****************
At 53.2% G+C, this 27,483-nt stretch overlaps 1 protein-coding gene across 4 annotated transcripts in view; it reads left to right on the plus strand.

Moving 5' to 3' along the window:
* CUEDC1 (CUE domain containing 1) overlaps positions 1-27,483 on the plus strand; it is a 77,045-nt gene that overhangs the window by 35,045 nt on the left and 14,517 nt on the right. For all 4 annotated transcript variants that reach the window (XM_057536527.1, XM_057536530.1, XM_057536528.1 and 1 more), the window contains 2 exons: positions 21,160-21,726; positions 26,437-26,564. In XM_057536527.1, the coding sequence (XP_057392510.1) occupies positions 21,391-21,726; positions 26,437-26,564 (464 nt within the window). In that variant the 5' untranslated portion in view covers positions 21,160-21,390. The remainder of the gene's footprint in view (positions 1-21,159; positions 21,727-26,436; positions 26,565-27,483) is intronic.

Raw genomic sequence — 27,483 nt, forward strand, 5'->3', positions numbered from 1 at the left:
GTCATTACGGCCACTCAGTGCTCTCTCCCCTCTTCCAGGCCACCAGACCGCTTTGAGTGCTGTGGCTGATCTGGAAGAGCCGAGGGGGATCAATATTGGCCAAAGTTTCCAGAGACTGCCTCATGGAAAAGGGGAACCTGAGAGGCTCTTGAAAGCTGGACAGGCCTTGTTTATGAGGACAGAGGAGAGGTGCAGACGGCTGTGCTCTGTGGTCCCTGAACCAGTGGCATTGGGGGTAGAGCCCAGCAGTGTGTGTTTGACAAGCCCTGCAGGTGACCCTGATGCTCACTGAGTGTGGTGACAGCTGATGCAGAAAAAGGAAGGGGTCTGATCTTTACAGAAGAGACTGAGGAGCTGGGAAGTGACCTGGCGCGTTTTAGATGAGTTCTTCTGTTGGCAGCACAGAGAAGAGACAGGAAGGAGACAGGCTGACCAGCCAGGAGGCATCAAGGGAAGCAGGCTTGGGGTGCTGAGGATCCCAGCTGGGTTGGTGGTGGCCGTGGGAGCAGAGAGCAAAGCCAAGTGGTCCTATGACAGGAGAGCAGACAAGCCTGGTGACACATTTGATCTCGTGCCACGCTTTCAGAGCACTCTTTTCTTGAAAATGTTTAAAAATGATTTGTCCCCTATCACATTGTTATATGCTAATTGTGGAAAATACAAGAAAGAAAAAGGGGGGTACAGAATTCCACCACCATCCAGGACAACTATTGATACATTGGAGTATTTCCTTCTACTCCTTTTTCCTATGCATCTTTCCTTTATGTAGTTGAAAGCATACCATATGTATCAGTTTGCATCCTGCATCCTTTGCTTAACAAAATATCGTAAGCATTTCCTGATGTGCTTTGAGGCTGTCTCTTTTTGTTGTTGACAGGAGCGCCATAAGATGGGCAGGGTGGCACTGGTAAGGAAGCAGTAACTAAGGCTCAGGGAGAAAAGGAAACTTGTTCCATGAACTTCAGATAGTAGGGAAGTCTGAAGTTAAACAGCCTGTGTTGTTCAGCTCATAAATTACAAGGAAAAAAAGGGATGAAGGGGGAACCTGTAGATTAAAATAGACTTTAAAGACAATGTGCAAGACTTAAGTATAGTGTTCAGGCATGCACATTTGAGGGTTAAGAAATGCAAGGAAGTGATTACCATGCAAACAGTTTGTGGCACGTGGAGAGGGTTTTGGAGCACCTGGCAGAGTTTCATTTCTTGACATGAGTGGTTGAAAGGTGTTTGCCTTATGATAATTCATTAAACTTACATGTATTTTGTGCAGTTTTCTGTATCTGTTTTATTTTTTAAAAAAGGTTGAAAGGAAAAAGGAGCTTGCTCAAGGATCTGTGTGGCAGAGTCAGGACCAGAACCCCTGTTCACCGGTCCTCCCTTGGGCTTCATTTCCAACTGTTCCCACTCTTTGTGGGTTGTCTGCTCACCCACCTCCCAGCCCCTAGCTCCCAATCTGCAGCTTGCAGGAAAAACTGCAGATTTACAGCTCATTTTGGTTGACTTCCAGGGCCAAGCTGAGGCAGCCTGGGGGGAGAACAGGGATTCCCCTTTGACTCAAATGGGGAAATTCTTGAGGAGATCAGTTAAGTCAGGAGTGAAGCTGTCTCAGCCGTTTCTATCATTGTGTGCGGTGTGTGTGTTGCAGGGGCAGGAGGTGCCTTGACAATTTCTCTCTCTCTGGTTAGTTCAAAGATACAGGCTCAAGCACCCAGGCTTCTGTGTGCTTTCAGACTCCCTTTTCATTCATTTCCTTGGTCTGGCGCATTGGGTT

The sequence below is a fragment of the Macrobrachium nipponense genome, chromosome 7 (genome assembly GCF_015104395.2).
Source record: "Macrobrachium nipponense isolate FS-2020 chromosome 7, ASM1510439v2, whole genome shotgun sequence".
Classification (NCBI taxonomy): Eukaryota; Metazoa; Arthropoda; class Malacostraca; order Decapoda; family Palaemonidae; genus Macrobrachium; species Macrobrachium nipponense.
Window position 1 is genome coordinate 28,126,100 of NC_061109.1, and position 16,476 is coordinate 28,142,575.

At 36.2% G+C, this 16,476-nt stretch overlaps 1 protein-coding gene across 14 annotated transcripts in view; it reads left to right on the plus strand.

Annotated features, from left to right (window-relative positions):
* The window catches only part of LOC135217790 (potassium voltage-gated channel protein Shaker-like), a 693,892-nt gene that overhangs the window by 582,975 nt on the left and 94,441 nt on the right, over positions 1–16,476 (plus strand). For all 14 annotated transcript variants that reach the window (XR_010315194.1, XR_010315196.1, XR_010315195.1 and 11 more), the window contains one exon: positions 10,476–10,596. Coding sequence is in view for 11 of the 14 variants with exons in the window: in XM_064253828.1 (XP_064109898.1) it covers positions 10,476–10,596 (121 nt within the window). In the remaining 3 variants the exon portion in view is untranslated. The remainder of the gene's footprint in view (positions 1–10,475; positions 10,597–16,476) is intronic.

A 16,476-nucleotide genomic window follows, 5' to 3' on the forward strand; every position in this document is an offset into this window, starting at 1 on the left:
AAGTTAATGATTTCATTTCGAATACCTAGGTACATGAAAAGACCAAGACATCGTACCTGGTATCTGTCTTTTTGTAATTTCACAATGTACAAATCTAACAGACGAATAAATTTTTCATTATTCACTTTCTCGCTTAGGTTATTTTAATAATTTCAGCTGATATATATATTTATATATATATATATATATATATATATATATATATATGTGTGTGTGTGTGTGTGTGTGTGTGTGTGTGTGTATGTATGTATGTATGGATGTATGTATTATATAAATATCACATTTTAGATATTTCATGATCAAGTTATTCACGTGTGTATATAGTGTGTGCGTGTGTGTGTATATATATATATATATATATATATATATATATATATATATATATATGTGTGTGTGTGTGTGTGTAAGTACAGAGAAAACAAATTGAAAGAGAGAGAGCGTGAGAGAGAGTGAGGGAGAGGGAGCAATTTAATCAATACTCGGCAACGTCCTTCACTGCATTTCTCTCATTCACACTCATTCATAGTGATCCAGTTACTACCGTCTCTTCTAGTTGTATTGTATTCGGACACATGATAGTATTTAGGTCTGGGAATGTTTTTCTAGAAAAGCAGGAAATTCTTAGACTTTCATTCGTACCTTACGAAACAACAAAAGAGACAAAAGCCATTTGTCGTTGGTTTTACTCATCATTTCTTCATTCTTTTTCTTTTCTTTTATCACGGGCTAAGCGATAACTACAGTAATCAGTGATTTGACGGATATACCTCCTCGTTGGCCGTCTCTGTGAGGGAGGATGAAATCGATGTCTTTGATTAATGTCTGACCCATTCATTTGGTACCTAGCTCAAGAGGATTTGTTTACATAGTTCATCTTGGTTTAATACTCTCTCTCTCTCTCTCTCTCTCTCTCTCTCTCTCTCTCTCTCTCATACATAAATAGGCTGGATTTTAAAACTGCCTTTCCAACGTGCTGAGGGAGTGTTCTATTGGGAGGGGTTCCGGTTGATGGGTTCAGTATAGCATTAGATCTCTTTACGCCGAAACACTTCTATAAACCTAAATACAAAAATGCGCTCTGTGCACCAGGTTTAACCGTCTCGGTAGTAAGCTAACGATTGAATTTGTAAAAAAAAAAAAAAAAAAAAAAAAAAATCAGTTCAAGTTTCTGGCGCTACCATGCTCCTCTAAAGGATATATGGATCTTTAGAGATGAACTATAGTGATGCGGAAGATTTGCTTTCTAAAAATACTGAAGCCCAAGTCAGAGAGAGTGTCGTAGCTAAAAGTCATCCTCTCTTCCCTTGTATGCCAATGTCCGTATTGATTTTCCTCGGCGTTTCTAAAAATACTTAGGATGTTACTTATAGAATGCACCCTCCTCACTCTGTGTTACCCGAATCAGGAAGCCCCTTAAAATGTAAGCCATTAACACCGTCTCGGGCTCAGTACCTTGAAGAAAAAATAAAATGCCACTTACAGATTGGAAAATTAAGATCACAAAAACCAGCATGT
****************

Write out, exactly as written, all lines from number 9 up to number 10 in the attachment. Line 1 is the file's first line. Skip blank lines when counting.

Window position 1 is genome coordinate 28,126,100 of NC_061109.1, and position 16,476 is coordinate 28,142,575.

At 36.2% G+C, this 16,476-nt stretch overlaps 1 protein-coding gene across 14 annotated transcripts in view; it reads left to right on the plus strand.